Climate models

Updated climate models clouded by scientists

image: The cloudy Southern Ocean shows an improved radiation budget in the latest IPCC climate models, but there are still significant biases in the physical properties of the simulated clouds relative to the SO. These biases are largely canceled out when they jointly influence the radiative effect of clouds. The image of the cloud is captured by the FY-3D satellite.
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Credit: China Meteorological Administration’s National Satellite Meteorological Center

Clouds can cool or warm the planet’s surface, a radiative effect that contributes significantly to the global energy balance and can be altered by human-made pollution. The southernmost ocean in the world, aptly named the Southern Ocean and far from human pollution but subject to abundant marine gases and aerosols, is about 80% covered by clouds. How does this body of water and its relationship to clouds contribute to global climate change?

Researchers are still working to figure it out, and they’re now one step closer, thanks to an international collaboration identifying compensation errors in widely used climate model protocols known as CMIP6. They published their findings on September 20 in Advances in atmospheric science.

“Cloud and radiation biases over the Southern Ocean have been a long-standing problem in recent generations of global climate models,” said corresponding author Yuan Wang, now an associate professor in the Department. of Earth, Atmospheric and Planetary Sciences at Purdue University. . “After the latest CMIP6 models were released, we were eager to see how they performed and if the old issues were still there.”

CMIP6, a project of the World Climate Research Program, enables the systematic evaluation of climate models to illuminate how they compare to each other and to real-world data. In this study, Wang and the researchers analyzed five of the CMIP6 models that aim to serve as standard references.

Wang said the researchers were also motivated by other studies in the field which indicate that cloud cover in the Southern Ocean is a contributing factor to the high sensitivity of some CMIP6 models, when the simulations predict a surface temperature that increases too rapidly for the increased radiation rate. . In other words, if simulated incorrectly, the clouds in the Southern Ocean can cast a shadow of doubt over the projection of future climate change.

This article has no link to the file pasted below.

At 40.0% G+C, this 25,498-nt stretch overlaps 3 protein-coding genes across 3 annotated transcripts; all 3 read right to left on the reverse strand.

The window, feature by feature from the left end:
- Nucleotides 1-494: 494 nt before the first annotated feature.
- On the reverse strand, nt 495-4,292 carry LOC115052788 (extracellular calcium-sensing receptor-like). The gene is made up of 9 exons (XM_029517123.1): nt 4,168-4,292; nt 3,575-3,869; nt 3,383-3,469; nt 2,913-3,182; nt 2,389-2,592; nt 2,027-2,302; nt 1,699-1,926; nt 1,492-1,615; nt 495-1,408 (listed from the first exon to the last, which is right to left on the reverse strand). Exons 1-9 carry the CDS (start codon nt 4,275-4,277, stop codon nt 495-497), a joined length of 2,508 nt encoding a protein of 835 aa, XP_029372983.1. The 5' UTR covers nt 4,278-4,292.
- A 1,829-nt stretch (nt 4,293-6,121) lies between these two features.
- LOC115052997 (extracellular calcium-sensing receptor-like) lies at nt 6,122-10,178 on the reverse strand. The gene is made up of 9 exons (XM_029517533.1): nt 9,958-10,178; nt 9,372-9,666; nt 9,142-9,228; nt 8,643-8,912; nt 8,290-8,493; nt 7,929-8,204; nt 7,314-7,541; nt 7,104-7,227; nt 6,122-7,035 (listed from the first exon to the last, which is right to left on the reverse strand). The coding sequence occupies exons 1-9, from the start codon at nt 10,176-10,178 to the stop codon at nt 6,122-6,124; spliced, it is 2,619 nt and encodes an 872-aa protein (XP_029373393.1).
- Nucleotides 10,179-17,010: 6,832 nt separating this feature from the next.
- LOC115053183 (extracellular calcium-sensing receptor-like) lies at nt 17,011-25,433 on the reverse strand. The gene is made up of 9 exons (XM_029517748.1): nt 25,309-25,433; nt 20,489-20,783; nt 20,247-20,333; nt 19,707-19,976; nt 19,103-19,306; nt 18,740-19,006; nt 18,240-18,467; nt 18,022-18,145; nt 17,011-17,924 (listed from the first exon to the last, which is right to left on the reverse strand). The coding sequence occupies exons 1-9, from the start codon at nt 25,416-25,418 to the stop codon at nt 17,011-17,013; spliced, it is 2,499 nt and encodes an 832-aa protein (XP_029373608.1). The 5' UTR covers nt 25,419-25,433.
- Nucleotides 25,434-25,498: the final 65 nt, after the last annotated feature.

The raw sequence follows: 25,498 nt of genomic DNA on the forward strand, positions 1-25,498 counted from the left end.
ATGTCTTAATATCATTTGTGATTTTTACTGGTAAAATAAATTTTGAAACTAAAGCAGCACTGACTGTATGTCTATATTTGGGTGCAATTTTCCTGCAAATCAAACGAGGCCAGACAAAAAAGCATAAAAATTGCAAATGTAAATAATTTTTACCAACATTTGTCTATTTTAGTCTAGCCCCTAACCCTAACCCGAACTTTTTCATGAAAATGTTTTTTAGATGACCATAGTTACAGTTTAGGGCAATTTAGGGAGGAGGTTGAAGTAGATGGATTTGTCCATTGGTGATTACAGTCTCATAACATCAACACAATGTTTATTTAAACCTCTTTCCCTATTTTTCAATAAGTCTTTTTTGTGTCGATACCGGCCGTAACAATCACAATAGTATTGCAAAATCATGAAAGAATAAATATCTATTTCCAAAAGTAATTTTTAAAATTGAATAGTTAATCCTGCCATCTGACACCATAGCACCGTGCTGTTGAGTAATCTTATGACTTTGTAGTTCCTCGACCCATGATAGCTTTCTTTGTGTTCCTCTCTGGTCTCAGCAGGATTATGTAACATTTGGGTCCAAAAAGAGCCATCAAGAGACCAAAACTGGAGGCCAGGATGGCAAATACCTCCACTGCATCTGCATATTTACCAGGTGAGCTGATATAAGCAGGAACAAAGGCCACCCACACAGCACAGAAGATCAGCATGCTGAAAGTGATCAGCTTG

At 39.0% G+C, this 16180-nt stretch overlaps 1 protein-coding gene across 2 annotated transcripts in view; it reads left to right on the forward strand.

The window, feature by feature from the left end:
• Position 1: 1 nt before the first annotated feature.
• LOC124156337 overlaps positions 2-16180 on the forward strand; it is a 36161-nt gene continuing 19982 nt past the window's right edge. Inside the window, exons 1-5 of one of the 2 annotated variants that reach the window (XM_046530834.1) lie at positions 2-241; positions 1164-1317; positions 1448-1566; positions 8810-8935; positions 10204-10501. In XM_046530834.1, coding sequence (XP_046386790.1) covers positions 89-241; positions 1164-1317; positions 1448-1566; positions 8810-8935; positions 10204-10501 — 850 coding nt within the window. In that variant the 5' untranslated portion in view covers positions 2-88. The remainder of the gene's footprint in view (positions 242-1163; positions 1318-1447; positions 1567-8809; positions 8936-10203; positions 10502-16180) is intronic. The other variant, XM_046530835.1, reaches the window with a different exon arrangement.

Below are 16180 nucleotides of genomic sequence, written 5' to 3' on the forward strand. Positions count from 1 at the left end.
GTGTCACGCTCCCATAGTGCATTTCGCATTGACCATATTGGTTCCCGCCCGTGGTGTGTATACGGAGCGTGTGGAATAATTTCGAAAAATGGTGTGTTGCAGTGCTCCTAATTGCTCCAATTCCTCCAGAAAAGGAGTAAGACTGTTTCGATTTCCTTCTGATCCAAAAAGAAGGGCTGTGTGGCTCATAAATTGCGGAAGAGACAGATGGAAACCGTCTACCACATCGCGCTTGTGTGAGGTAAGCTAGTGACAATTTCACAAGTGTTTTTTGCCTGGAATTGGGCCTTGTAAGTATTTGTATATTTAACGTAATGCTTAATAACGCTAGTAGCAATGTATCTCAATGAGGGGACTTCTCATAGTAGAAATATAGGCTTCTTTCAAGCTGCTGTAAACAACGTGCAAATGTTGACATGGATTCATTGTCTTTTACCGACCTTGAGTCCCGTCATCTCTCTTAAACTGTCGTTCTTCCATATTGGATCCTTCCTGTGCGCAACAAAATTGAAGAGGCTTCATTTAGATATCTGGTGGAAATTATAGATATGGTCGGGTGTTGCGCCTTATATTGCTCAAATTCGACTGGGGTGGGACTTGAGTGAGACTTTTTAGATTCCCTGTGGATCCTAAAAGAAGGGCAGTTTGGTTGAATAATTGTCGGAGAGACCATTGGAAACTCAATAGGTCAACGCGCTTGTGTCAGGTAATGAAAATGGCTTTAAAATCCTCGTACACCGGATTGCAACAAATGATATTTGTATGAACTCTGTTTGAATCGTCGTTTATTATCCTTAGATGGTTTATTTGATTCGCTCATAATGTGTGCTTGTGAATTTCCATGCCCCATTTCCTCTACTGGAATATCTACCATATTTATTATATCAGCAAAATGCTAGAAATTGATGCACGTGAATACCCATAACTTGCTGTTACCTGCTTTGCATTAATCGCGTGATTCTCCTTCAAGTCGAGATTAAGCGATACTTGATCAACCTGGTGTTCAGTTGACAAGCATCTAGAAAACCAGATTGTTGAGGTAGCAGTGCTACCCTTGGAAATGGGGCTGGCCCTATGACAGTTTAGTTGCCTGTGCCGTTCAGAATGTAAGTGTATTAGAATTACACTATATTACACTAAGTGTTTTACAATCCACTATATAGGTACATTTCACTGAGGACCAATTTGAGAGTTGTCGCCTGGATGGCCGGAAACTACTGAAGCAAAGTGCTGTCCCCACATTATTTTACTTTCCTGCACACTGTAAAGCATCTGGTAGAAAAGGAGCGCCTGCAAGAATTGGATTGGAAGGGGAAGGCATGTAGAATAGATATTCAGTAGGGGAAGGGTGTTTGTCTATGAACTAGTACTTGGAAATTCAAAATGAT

“This paper emphasizes compensating for errors in cloud physical properties despite the overall improvement in radiation simulation over the Southern Ocean,” Wang said. “Through space-based satellite observations, we are able to quantify these errors in the microphysical properties of simulated clouds, including cloud fraction, cloud water content, cloud droplet size, etc., and to further reveal how each contributes to the total bias of the cloud radiative effect. ”

The radiative effect of clouds – how clouds interfere with radiation to warm or cool the surface – is largely determined by the physical properties of the cloud. “The radiative effects of clouds in CMIP6 are comparable to satellite observations, but we found that there are large compensation biases in the path of liquid water in the cloud fraction and the effective radius of the clouds. droplets,” Wang said. “The major implication is that while the latest CMIP models improve the simulation of their mean states, such as radiation fluxes at the top of the atmosphere, the detailed cloud processes are still highly uncertain.”

Wang says this discrepancy also partly explains why the model’s climate sensitivity ratings don’t perform as well, since those ratings rely on the model’s detailed physics — rather than average state performance — to assess the overall effect on the climate.

“Our future work will aim to identify the individual parameterizations responsible for these biases,” Wang said. “Hopefully we can work closely with the model developers to resolve them. After all, the ultimate goal of any model evaluation study is to help improve those models. »

Other contributors include Lijun Zhao and Yuk L. Yung, Division of Geology and Planetary Sciences, California Institute of Technology; Chuanfeng Zhao, Department of Atmospheric and Oceanic Sciences, School of Physics, Peking University; and Xiquan Dong, Department of Hydrology and Atmospheric Sciences, University of Arizona.

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